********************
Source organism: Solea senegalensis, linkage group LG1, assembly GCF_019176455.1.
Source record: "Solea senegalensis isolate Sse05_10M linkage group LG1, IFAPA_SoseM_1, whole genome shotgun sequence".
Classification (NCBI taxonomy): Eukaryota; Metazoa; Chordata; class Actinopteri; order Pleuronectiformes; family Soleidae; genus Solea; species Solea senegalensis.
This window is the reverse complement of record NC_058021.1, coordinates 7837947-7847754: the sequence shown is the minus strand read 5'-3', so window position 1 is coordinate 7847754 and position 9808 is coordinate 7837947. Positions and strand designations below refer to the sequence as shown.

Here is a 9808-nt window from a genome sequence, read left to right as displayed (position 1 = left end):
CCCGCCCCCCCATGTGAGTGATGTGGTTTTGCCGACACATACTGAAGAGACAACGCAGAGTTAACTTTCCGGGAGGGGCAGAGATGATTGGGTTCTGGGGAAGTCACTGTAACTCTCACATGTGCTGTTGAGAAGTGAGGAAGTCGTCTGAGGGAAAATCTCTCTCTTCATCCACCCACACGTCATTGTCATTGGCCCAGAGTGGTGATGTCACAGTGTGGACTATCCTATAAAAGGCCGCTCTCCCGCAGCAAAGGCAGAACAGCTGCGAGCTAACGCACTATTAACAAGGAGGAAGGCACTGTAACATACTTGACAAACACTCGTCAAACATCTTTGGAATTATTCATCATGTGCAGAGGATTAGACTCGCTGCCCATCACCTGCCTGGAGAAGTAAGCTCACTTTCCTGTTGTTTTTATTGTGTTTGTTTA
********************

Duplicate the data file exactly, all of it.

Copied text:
Source organism: Solea senegalensis, linkage group LG1, assembly GCF_019176455.1.
Source record: "Solea senegalensis isolate Sse05_10M linkage group LG1, IFAPA_SoseM_1, whole genome shotgun sequence".
Classification (NCBI taxonomy): Eukaryota; Metazoa; Chordata; class Actinopteri; order Pleuronectiformes; family Soleidae; genus Solea; species Solea senegalensis.
This window is the reverse complement of record NC_058021.1, coordinates 7837947-7847754: the sequence shown is the minus strand read 5'-3', so window position 1 is coordinate 7847754 and position 9808 is coordinate 7837947. Positions and strand designations below refer to the sequence as shown.

Here is a 9808-nt window from a genome sequence, read left to right as displayed (position 1 = left end):
CCCGCCCCCCCATGTGAGTGATGTGGTTTTGCCGACACATACTGAAGAGACAACGCAGAGTTAACTTTCCGGGAGGGGCAGAGATGATTGGGTTCTGGGGAAGTCACTGTAACTCTCACATGTGCTGTTGAGAAGTGAGGAAGTCGTCTGAGGGAAAATCTCTCTCTTCATCCACCCACACGTCATTGTCATTGGCCCAGAGTGGTGATGTCACAGTGTGGACTATCCTATAAAAGGCCGCTCTCCCGCAGCAAAGGCAGAACAGCTGCGAGCTAACGCACTATTAACAAGGAGGAAGGCACTGTAACATACTTGACAAACACTCGTCAAACATCTTTGGAATTATTCATCATGTGCAGAGGATTAGACTCGCTGCCCATCACCTGCCTGGAGAAGTAAGCTCACTTTCCTGTTGTTTTTATTGTGTTTGTTTA